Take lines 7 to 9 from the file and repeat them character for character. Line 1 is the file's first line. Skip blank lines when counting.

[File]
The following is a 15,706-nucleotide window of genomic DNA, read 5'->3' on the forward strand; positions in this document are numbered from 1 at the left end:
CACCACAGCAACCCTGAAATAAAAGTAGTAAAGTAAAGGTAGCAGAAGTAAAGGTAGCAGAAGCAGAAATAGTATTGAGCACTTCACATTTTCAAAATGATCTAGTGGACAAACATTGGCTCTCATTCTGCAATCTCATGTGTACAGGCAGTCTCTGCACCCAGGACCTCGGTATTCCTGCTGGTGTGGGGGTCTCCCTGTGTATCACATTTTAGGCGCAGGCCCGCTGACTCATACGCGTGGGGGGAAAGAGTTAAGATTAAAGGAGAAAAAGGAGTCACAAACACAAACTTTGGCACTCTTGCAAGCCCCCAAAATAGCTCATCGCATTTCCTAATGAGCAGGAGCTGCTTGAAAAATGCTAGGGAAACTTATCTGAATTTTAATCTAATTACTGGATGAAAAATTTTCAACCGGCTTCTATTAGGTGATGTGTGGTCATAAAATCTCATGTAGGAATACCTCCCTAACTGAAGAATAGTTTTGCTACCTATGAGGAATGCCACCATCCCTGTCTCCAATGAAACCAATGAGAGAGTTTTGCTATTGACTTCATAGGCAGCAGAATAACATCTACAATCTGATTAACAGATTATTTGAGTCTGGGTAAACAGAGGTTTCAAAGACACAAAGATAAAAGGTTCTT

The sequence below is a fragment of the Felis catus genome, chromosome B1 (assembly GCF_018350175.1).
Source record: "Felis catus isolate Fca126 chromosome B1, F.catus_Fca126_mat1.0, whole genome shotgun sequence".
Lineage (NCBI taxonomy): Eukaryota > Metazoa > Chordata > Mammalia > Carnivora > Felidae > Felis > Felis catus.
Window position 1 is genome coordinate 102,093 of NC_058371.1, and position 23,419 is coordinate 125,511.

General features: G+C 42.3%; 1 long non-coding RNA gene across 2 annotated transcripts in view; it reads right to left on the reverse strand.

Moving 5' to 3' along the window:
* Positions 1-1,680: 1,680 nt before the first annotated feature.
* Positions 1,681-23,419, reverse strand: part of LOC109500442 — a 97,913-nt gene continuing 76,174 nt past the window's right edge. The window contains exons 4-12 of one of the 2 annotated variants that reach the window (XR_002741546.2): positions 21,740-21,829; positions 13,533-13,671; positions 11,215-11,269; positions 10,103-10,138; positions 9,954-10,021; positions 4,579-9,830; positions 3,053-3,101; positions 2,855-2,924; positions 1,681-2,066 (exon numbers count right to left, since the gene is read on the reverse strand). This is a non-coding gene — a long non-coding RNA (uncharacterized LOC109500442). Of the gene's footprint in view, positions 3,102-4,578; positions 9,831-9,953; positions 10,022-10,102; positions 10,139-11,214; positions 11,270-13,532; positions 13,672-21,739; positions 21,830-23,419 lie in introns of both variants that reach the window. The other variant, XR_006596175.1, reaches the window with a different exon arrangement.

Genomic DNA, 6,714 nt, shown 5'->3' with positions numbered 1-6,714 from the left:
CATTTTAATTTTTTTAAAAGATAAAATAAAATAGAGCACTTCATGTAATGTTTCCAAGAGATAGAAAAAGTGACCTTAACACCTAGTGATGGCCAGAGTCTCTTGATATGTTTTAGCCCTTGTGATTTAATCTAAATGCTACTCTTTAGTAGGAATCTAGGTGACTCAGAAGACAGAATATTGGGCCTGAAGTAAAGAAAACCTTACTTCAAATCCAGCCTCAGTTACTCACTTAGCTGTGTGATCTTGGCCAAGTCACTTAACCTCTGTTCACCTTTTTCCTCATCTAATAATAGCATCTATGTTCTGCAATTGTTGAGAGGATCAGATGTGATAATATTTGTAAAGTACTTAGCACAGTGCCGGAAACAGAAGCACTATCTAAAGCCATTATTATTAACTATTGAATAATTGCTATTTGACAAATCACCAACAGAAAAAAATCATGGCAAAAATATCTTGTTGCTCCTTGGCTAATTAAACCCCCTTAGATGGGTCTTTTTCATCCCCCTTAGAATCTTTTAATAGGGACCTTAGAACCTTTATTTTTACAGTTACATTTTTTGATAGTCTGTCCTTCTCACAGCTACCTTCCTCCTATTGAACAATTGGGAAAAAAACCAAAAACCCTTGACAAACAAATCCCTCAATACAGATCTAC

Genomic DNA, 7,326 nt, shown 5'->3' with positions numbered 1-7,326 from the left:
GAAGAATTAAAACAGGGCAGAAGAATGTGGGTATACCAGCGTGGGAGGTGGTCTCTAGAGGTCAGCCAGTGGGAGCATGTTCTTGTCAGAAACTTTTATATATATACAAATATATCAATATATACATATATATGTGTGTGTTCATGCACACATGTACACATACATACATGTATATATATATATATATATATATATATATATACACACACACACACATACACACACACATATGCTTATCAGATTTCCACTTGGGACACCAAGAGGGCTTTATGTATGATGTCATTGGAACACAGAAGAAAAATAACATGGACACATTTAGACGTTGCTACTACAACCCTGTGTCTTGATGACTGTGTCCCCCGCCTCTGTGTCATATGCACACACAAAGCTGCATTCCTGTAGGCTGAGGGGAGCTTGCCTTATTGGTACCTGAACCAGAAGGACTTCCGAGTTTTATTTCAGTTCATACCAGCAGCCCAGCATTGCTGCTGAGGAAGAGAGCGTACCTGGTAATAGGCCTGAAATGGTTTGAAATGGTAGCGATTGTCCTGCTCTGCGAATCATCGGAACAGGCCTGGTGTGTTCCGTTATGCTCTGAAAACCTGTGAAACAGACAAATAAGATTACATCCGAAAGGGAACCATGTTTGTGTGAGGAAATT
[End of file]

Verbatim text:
General features: G+C 42.3%; 1 long non-coding RNA gene across 2 annotated transcripts in view; it reads right to left on the reverse strand.

Moving 5' to 3' along the window:
* Positions 1-1,680: 1,680 nt before the first annotated feature.